Some of our collaboration agreements contain change in control provisions that may discourage a third party from attempting to acquire us.
Some of our collaboration agreements include change in control provisions that could reduce the potential acquisition price an acquirer is willing to pay or discourage a takeover attempt that could be viewed as beneficial to shareholders.  Upon a change in control, some of these provisions could trigger reduced milestone, profit or royalty payments to us or give our collaboration partner rights to terminate our collaboration agreement, acquire operational control or force the purchase or sale of the programs that are the subject of the collaboration. 

Item  1B.     Unresolved Staff Comments
None.

43


Item  2.     Properties
Below is a summary of our owned and leased properties as of December 31, 2015.
Massachusetts
In Cambridge, Massachusetts, we own approximately 508,000 square feet of real estate space, consisting of a building that houses a research laboratory and a cogeneration plant totaling approximately 263,000 square feet and a building that contains research, development and quality laboratories which total approximately 245,000 square feet.
In addition, we lease a total of approximately 1,312,000 square feet in Massachusetts, which is summarized as follows:
909,000 square feet in Cambridge, Massachusetts, which is comprised of a 67,000 square foot biologics manufacturing facility and 842,000 square feet for our corporate headquarters, laboratory and additional office space;
357,000 square feet of office space in Weston, Massachusetts, of which 175,000 square feet has been subleased through the remaining term of our lease agreement; and
46,000 square feet of warehouse space in Somerville, Massachusetts.
Our Massachusetts lease agreements expire at various dates through the year 2028.
North Carolina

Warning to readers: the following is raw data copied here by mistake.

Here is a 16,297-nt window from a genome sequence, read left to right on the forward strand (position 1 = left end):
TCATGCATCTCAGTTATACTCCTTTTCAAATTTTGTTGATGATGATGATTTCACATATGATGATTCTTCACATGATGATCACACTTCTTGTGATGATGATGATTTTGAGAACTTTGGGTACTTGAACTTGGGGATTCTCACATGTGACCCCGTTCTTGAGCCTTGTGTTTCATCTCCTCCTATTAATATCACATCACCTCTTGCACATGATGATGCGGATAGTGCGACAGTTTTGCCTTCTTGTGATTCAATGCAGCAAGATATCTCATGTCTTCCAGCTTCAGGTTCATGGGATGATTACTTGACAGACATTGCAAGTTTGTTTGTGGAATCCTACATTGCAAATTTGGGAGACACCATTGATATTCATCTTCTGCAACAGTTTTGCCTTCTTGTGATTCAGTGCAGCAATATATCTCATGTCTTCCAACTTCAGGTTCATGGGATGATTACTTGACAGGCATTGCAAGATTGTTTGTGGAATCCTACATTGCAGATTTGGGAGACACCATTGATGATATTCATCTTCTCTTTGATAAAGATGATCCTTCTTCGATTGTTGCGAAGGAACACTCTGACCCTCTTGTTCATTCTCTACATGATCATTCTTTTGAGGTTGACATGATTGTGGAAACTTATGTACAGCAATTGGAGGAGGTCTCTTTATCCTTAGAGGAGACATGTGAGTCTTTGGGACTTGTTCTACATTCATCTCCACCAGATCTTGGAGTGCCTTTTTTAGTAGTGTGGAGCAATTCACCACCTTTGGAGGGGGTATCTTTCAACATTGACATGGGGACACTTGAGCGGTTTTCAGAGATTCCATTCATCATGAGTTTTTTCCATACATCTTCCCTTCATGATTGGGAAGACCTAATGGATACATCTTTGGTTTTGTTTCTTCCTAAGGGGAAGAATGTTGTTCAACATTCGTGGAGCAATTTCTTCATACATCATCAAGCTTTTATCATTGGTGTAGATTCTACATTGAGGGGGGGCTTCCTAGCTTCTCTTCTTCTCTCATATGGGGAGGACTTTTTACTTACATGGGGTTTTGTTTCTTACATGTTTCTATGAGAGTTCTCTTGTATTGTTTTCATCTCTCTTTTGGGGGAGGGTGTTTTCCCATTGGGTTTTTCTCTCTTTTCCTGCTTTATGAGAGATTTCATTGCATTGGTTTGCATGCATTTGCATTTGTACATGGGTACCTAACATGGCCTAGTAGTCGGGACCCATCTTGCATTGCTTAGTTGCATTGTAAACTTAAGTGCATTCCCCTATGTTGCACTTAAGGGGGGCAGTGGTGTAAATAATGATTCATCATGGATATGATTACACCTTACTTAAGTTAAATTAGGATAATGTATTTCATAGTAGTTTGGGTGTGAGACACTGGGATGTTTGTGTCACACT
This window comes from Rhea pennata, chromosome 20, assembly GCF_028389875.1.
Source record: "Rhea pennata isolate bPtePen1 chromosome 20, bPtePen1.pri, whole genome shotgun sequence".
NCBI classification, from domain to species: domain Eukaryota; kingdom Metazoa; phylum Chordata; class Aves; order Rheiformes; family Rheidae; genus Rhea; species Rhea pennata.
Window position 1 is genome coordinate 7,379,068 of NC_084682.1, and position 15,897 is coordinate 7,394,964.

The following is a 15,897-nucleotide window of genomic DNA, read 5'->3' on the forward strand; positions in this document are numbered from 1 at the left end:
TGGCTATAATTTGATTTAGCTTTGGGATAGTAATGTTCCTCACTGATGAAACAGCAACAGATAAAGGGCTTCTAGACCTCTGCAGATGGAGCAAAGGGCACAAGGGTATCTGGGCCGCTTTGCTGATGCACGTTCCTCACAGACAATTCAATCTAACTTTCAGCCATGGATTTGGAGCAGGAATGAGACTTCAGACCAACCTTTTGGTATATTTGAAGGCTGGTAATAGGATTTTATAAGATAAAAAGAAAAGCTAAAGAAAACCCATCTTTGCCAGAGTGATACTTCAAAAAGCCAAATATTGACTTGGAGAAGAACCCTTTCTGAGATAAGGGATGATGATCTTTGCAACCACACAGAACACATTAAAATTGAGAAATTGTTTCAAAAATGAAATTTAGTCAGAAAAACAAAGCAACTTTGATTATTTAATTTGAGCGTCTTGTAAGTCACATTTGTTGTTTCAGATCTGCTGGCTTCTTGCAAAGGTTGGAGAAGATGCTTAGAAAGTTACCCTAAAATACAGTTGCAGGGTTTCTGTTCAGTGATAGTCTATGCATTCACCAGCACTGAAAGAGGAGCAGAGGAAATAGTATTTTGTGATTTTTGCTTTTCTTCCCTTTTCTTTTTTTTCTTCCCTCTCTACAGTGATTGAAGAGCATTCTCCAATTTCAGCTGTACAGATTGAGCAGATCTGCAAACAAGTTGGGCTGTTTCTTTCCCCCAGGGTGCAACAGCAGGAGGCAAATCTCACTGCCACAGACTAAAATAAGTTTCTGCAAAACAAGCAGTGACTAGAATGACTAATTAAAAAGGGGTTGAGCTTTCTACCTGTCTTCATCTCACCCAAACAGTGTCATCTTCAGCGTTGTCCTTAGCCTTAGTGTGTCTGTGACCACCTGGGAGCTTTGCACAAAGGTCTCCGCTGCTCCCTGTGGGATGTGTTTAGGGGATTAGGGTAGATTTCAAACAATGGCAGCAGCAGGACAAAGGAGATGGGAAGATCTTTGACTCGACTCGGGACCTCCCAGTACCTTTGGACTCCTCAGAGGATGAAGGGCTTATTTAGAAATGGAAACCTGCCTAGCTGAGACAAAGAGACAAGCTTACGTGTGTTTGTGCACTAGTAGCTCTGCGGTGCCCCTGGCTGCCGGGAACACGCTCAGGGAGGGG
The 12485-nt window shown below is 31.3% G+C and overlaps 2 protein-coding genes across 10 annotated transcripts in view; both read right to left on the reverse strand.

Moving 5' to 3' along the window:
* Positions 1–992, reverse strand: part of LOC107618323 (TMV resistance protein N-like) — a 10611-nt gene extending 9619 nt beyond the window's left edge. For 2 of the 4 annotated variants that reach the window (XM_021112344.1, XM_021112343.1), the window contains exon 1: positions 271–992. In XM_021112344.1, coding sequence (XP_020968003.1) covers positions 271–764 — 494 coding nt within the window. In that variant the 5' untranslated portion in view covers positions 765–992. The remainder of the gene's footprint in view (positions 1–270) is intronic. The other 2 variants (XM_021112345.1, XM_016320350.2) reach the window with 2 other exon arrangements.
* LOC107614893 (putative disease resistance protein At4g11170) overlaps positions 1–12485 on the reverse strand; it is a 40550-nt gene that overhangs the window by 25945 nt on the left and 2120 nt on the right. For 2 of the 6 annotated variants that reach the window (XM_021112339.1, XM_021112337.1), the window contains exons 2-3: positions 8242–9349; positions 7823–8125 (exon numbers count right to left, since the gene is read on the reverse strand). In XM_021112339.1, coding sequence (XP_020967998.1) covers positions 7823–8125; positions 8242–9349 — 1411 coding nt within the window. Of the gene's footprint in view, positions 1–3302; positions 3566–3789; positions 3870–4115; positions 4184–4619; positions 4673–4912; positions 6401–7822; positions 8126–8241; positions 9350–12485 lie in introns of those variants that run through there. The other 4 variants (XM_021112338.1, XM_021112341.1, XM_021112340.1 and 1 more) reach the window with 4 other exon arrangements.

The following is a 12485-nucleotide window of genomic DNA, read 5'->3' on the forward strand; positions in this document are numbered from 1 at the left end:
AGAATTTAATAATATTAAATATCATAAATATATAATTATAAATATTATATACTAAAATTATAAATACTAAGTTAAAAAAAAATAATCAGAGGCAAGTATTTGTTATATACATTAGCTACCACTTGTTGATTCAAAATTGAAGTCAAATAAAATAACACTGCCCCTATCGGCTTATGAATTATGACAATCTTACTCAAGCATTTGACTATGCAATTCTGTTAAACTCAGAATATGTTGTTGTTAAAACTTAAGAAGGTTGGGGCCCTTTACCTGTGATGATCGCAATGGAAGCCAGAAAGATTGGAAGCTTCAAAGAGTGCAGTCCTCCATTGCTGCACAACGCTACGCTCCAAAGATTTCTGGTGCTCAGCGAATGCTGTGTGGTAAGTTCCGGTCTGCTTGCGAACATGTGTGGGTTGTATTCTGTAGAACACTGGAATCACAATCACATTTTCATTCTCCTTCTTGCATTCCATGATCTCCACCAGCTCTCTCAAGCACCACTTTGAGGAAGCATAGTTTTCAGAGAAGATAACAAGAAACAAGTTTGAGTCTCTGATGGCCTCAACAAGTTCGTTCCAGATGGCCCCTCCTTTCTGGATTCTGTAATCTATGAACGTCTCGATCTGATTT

In RTP, North Carolina, we own approximately 834,000 square feet of real estate space, which is summarized as follows:
357,000 square feet of laboratory and office space;
175,000 square feet related to a large-scale biologics manufacturing facility;
105,000 square feet related to a biologics manufacturing facility;
84,000 square feet of warehouse space and utilities; 
70,000 square feet related to a parenteral fill-finish facility; and
43,000 square feet related to a large-scale purification facility.
In addition, we lease 188,000 square feet of a facility in RTP, North Carolina from Eisai to manufacture our and Eisai's oral solid dose products and 10,000 square feet of warehouse space in Durham, North Carolina.
Denmark
We own a large-scale biologics manufacturing facility totaling approximately 228,000 square feet located in Hillerød, Denmark.
We also own approximately 306,000 square feet of additional space, which is summarized as follows:
139,000 square feet of warehouse, utilities and support space;
70,000 square feet related to a label and packaging facility;
47,000 square feet of administrative space; and
50,000 square feet related to a laboratory facility.
Switzerland
In December 2015, we acquired land in Solothurn, Switzerland, where we plan to build a biologics manufacturing facility in the Commune of Luterbach over the next several years.

44


Other International
We lease office space in Zug, Switzerland, our international headquarters, the United Kingdom, Germany, France, Denmark, and numerous other countries. Our international lease agreements expire at various dates through the year 2023.
Item  3.     Legal Proceedings
For a discussion of legal matters as of December 31, 2015, please read Note 20, Litigation to our consolidated financial statements included in this report, which is incorporated into this item by reference.
Item  4.     Mine Safety Disclosures
Not applicable.

45


PART II
Item 5.     Market for Registrant’s Common Equity, Related Stockholder Matters and Issuer Purchases of Equity Securities
Market and Stockholder Information
Our common stock trades on The NASDAQ Global Select Market under the symbol “BIIB.” The following table shows the high and low sales price for our common stock as reported by The NASDAQ Global Select Market for each quarter in the years ended December 31, 2015 and 2014:
 
Common Stock Price
 
2015
 
2014
 
High
 
Low
 
High
 
Low
First Quarter
$
480.18

 
$
334.40

 
$
358.89

 
$
270.62

Second Quarter
$
432.88

 
$
368.88

 
$
322.25

 
$
272.02

Third Quarter
$
412.24

 
$
265.00

 
$
349.00

 
$
298.31

Fourth Quarter
$
311.65

 
$
254.00

 
$
361.93

 
$
290.85

As of January 29, 2016, there were approximately 742 stockholders of record of our common stock.
Dividends
We have not paid cash dividends since our inception. While we historically have not paid cash dividends and do not have a current intention to pay cash dividends, we continually review our capital allocation strategies, including, among other things, payment of cash dividends, stock repurchases, or acquisitions.